Friday, 11 September 2015

A Basic Data Analysis Example In Core Java

In this post, I discuss a basic data analysis example using core Java. Consider a bank which has presence in 50 districts having 10,000 accounts in each district. The balance in each of those 500,000 account is available say, in a text file. The bank manager is interested in finding, "In every district what are the three accounts with the largest balance?"

If the data were in a database, it is easy to write a query to solve the problem. You would probably use some grouping and / or ranking keyword to get the result you want. But let's say our application is not going to the database and run the query, and due to some special circumstances we are required to do text processing.

Let's also assume our input data is in a text file with the following format:
account_id district_id balance

Sample records would be
7323 19 2766.94
8906 7 7705.09
9352 47 2874.82
4857 8 9779.27
2067 39 1067.64
8893 20 6592.69
4944 37 8939.08
2565 23 3621.32
8948 19 5807.67
8189 44 7576.92

For ease of processing, we have the account_id (first column) and district_id (second column) as integers where as balance (third column) is a 2-precision float. Basically we are dealing with numbers here.

Any time you face the question what are the k-largest or k-smallest things in a data set, you would use a priority queue. Priority Queue, as explained by Goodrich et al, "is a collection of prioritized elements that allows aribitrary element insertion and allows the removal of element that has first priority. When an element is added to a priority queue, the user designates its priority by providing an associated key. The element with the minimal key will be the next to be removed from the queue."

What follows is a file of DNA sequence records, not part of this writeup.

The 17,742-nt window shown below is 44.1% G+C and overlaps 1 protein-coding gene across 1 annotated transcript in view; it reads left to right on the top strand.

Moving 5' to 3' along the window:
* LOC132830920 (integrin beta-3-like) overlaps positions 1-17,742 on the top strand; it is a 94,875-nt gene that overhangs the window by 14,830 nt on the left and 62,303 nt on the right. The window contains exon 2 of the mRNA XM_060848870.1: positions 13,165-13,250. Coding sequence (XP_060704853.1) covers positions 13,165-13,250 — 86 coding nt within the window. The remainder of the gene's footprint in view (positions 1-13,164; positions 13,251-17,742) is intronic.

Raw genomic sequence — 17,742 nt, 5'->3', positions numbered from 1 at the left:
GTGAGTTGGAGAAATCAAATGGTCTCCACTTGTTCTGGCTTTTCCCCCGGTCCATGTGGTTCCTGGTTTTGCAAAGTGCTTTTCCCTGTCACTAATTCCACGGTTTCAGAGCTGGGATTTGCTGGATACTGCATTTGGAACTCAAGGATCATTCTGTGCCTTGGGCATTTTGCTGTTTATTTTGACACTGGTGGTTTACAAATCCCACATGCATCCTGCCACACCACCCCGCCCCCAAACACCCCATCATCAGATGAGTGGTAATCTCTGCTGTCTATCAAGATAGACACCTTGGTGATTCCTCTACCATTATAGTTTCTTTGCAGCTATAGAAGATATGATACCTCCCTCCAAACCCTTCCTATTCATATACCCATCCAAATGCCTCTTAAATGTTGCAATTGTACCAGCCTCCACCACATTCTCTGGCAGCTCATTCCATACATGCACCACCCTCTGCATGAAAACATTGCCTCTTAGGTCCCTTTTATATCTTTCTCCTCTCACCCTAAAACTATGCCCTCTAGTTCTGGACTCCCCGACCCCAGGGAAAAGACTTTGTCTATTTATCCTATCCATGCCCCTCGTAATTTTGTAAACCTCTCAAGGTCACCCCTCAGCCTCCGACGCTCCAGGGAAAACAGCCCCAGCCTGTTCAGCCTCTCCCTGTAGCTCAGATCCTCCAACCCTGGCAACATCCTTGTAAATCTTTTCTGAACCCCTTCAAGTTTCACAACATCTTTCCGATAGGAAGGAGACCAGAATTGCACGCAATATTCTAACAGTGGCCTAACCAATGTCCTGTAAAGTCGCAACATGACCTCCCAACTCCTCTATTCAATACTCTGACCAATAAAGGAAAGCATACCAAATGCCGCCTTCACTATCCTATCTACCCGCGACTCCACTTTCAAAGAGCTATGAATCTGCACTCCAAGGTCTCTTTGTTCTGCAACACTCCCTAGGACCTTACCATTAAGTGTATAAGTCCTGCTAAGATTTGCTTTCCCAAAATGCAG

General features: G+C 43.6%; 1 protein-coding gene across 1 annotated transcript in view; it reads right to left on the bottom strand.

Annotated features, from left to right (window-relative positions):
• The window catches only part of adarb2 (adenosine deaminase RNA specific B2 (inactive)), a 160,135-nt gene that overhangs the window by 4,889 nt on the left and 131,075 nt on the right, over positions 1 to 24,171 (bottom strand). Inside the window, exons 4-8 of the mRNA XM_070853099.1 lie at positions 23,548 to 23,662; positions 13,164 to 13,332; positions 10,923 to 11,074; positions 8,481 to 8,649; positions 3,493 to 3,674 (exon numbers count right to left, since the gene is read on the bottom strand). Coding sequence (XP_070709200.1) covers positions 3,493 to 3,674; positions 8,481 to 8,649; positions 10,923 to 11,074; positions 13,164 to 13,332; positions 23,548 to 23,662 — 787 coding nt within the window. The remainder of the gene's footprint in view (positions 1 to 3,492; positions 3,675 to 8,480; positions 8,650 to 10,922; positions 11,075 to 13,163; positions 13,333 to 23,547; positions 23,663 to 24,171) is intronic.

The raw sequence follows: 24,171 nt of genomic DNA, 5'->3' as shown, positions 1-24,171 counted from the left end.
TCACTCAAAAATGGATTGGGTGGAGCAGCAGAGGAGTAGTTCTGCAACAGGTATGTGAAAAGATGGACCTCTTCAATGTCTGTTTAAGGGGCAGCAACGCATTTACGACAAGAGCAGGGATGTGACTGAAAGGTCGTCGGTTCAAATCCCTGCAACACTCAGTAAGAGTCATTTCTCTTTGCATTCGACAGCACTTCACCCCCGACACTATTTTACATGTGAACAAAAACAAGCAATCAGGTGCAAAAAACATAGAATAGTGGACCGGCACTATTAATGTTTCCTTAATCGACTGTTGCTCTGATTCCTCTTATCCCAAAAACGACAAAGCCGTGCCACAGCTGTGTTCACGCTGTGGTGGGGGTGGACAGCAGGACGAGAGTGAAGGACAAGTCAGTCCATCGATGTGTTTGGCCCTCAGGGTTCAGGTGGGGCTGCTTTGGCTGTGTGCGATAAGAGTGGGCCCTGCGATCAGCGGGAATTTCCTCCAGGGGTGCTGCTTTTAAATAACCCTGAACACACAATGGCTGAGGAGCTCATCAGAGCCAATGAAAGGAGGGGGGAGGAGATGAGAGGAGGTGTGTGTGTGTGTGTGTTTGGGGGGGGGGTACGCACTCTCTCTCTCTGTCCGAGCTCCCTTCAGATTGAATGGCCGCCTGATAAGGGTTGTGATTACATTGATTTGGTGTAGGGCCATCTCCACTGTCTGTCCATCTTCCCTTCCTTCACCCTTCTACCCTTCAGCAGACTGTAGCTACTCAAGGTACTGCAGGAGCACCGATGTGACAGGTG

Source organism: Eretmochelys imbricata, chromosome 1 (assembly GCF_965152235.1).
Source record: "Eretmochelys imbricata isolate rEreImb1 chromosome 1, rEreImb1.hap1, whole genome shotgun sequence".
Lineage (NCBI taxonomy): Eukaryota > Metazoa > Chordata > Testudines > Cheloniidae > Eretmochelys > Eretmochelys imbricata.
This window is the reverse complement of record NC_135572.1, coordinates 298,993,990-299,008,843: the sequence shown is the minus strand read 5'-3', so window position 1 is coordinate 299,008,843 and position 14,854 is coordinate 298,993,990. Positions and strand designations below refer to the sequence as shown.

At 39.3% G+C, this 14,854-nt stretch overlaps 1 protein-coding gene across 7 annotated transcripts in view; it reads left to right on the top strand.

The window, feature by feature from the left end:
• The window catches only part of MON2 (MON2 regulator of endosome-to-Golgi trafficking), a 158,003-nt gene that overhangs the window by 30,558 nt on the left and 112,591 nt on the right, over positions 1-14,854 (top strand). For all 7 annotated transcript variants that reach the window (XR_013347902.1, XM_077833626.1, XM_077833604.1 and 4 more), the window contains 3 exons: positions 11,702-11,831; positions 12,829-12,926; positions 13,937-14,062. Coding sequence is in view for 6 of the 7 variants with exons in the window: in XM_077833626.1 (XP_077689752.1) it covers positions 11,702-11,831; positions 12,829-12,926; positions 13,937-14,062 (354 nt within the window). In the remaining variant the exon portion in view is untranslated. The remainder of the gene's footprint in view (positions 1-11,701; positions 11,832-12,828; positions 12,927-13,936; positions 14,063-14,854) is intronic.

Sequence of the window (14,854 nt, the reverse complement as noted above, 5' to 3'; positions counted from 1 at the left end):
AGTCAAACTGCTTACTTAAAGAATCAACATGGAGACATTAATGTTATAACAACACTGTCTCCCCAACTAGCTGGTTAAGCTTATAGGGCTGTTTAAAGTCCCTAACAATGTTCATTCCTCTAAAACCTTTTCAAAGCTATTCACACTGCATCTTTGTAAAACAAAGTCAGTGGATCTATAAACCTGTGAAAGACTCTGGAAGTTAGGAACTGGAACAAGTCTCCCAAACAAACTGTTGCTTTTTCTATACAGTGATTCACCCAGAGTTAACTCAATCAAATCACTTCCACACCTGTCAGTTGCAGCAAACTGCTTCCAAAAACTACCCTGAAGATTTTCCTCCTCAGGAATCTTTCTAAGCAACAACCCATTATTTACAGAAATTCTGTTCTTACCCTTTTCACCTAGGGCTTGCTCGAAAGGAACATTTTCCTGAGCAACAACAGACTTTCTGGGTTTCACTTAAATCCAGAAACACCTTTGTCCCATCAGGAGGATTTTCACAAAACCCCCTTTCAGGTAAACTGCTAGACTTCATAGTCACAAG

The trick is to have a priority queue of capacity k+1 and every time it is filled up, that is its size is k+1, delete the minimum value.

But for this problem, what is required are the three largest accounts in every district, so the data analysis goes into an extra dimension. Therfore we use a data structure within a data structure. We want a key, value pair in which the key is district_id and the value is a priority queue.

The priority queue itself would have elements each having two members: account_id and balance. We solve our problem by maintaining only the three highest balance elements in the priority queue.

The program logic would be:
  • Write a class Pair that implements the interface Comparable.
  • This class has two members a key (int) and value (float).
  • Override the compareTo method; this returns 1, 0, or 1 depending on value being less than, equal to, or greater than the value of the object being compared.
  • Define a map (of class Map) object with Integer key and PriorityQueue value.
  • Scan the data file and read line by line.
  • Split each line into account_id, district_id and balance.
  • Create a new pair of size 4 with account_id and balance.
  • Check if the district_id has a value in the map. If not, add the pair to a new PriorityQueue and put district_id, Priority Queue as key, value in the map.
  • Else, add the pair to the priority queue.
  • If size of the priority queue, is greater than 3, remove the head element.
  • After all lines are processed, the map will have the 50 districts as the keys and each district_id will have a priority queue of the three largest accounts.
Code is given below --

If you want to run the program, I have a 10,000 record input file on mediafire -> here.

Validation : You can load the input file into MS Excel. Insert a header (or blank) row at the top. Select the three columns as data. Filter second column. Select any district, say 50. Sort data largest to lowest. You can see the top three account_ids match the program output.

The run time of the program is high. On my Windows 8.1 desktop having i5-3470S 2.9GHz processor and 4GB RAM, the Java program (with JDK 1.7) processed a 10000 record file in 0.3 seconds. In the world of computing this is slow. What if it were a million record file. Dead slow it would be.

So how would you make it faster? Of course, parallel computing by Map Reduce algorithm using Hadoop. I will write about it and compare results in a future post.

Data Structures & Algorithms in Java, by Michael T. Goodrich, Roberto Tamassia & Michael H. Goldwasser. Sixth Edition, 2015 printed by Wiley India Pvt Ltd.

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